It was done on impulse, a visit long overdue. As soon as I stepped foot on the third floor of the building, I felt a strange but familiar feeling, a familiarity that guided me to the place where I used to treasure the feeling of solitude while being at one with the surroundings. It was a feeling akin to visiting the place you used to haunt with a loved one.
I walked along the rows and rows of books, running my hand across the neatly stacked books between lane 92 and 94. There were loads of books from our literary greats, but my eyes were scanning and searching for one particular book.
And then I found it. I first set eyes on this book while doing some work at the British Library in the early nineties and I must say I was blown away by the courage of the writer, by her sentiments and vision.
A poem that she wrote in the book, and I reproduce a few stanzas here, will be etched in my memory forever.
“ Sekarang tibalah saat-nya kita berpisah,
Ku tinggalkan di-kau dengan penoh air mata,
Jiwaku dan jiwamu akan menangis meratap sendu,
Hanyut dalam kenangan yang tiada bertepi.
Tahukah kau, oh, sayang,
Sebelom kau dan aku berkenalan,
Aku telah menchintai sesuatu,
Kuanggap ia sebagai kekasehku pula
Tapi keadaan tak meizinkan kami bertemu,
Kerana kekurangan sharat pada diriku.
Izinkan aku pergi menemui kekasihku,
Dan aku akan kembali kepadamu,
Setelah kami puas berchumbu, berchengkerama,
It was in aisle 92I that I found this book again “Ibu Melayu Mengelilingi Dunia 1 – Dari Rumah ke London by Aishah Aziz, a second edition published in 1956 – the journey of a wife, a mother of three young children then, the youngest only 20 months, in pursuit of her first love. Thus the heart-wrenching poem above, which she wrote before she left her loved ones.
The poem and her vivid description of the moment the ship Canton, pulled away from the Tanjong Pagar harbour, tugged at my heart strings and brought tears to my eyes. After a tearful goodbye and kisses for her children and husband, she watched them disappear from her sight. All she remembered and what became the strength that saw her through their years of separation, she wrote, was the loving look of the husband she left behind to look after their young children.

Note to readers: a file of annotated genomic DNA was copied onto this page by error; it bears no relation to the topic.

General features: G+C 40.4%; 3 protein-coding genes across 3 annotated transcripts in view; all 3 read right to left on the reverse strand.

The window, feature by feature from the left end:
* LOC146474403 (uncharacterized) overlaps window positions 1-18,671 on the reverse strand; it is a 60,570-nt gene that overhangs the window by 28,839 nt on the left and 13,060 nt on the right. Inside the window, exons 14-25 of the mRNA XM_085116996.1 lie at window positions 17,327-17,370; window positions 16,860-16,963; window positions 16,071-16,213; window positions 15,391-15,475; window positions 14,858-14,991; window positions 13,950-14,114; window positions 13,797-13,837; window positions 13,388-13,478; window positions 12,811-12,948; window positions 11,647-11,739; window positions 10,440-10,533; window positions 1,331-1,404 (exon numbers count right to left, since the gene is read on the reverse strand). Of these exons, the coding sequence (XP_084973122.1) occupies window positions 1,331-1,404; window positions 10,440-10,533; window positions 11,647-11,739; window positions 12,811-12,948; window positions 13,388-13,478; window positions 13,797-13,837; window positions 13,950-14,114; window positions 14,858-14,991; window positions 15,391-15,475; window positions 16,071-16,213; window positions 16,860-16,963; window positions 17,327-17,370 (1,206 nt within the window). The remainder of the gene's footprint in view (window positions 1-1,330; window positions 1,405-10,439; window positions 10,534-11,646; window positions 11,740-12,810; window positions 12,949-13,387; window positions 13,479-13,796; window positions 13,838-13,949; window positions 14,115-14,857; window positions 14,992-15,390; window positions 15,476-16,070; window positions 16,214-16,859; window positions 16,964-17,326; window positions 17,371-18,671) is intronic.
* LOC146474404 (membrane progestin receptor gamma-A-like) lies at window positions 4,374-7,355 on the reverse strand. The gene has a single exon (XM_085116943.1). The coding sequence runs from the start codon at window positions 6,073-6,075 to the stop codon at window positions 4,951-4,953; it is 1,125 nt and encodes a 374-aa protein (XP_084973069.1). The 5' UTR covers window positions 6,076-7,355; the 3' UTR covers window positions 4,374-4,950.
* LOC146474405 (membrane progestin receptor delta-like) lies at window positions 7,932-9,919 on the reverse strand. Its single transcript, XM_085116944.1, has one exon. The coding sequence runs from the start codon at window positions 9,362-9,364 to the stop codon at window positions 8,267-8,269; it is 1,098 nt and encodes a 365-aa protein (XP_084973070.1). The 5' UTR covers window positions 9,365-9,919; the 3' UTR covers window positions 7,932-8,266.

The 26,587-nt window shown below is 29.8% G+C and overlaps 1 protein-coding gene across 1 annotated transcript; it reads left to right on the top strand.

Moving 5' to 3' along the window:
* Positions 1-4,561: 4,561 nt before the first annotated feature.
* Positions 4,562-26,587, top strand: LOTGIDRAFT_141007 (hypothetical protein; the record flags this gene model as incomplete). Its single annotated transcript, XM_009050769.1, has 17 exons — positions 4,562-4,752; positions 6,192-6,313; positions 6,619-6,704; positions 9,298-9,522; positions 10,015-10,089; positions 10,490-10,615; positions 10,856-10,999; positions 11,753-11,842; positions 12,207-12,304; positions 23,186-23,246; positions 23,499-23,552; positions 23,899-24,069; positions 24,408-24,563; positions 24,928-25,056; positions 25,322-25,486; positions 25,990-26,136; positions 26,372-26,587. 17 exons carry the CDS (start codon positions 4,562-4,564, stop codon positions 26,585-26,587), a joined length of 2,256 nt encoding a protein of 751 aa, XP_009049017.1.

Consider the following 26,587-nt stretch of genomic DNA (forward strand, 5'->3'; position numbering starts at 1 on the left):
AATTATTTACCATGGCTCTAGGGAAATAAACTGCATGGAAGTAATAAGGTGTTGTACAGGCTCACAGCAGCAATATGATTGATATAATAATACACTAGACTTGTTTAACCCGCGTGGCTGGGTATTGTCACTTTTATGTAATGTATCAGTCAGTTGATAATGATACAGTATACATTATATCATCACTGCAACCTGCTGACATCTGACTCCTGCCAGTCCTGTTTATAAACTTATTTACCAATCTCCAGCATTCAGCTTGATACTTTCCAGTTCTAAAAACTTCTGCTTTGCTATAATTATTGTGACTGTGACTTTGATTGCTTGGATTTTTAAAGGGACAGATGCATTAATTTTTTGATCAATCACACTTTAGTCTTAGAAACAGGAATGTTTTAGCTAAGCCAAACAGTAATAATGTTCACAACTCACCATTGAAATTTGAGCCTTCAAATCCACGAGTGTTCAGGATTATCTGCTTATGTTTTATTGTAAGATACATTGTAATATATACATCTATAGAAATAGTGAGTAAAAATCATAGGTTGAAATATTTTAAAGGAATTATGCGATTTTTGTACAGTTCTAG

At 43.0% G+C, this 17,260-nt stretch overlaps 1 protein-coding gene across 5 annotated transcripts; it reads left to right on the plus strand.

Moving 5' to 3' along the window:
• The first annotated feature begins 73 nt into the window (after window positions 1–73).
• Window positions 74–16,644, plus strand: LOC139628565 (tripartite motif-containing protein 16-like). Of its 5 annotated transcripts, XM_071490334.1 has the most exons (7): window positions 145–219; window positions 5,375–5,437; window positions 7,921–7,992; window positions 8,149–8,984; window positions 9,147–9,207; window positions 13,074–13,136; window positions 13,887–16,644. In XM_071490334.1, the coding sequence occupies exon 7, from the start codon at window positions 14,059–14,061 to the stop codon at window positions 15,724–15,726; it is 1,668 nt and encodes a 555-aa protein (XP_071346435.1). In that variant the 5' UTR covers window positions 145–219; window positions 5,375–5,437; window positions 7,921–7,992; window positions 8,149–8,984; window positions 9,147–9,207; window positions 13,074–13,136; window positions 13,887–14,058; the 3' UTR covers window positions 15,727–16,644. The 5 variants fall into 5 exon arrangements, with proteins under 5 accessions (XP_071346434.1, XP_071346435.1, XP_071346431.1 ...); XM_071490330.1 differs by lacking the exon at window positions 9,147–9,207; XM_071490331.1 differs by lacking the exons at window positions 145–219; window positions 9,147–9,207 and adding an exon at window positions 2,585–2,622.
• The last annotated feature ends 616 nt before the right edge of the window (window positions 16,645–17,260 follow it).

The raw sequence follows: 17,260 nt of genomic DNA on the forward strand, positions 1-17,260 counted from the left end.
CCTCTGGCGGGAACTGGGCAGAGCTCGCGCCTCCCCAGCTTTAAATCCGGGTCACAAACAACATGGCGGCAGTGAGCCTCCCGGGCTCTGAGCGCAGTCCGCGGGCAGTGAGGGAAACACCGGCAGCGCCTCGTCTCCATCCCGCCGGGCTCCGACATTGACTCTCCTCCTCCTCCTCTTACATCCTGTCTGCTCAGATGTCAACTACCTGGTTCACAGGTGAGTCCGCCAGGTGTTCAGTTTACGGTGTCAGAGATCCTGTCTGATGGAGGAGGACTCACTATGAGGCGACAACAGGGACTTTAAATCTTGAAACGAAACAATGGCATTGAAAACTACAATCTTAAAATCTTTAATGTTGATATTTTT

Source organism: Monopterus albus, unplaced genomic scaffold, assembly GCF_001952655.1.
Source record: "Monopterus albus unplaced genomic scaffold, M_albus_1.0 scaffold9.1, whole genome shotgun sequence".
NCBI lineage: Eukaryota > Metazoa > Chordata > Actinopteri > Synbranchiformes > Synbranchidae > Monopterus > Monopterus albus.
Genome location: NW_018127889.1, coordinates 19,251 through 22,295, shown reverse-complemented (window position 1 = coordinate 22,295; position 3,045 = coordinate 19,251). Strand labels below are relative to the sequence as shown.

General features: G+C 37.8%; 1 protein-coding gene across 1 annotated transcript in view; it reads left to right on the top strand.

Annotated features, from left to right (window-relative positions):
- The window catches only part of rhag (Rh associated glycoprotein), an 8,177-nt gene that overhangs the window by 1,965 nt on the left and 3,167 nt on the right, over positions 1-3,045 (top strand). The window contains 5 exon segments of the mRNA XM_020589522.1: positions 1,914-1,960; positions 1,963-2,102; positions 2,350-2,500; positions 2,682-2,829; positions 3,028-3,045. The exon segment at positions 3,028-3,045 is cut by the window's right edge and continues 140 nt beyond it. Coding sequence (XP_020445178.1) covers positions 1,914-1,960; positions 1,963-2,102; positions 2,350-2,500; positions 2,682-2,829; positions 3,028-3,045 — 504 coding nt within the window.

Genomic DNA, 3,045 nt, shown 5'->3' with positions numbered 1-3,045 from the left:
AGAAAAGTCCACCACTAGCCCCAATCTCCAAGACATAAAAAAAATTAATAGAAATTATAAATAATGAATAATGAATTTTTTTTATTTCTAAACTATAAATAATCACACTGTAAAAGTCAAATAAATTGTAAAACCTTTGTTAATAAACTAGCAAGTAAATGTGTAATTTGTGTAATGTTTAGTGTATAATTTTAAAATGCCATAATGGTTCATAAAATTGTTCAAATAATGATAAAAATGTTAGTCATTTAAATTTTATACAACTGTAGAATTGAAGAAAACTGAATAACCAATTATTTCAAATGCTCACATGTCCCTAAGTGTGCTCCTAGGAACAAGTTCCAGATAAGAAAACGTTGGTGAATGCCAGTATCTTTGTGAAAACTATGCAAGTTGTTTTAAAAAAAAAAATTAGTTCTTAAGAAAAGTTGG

That was 10th April 1955. Such was the resolute and strong conviction of a young woman, in search of education, to further her studies and widen her knowledge. That was her first love.
Reading through the thin, fragile pages of the 83-page book, I couldn’t help but feel in awe of this woman who must have wrestled with her conscience and struggled with her sense of responsibilities, to give priorities to an ambition she had nurtured even before her marriage. Along the way, I suspected that, her determination would take her a long way and I wasn’t far wrong.
Aishah wrote about her voyage on Canton, which started on 10th April 1955 from Tanjong Pagar, Singapore, a voyage sometimes on rough open seas that ended at the Tilbury Docks, London on 9th May of the same year. She chronicles life on the ship, in her cabin for four, her friendship with people from different backgrounds, the dancing, activities and entertainment on board as well as the meals served, which left her Malay palate yearning for home cooked food.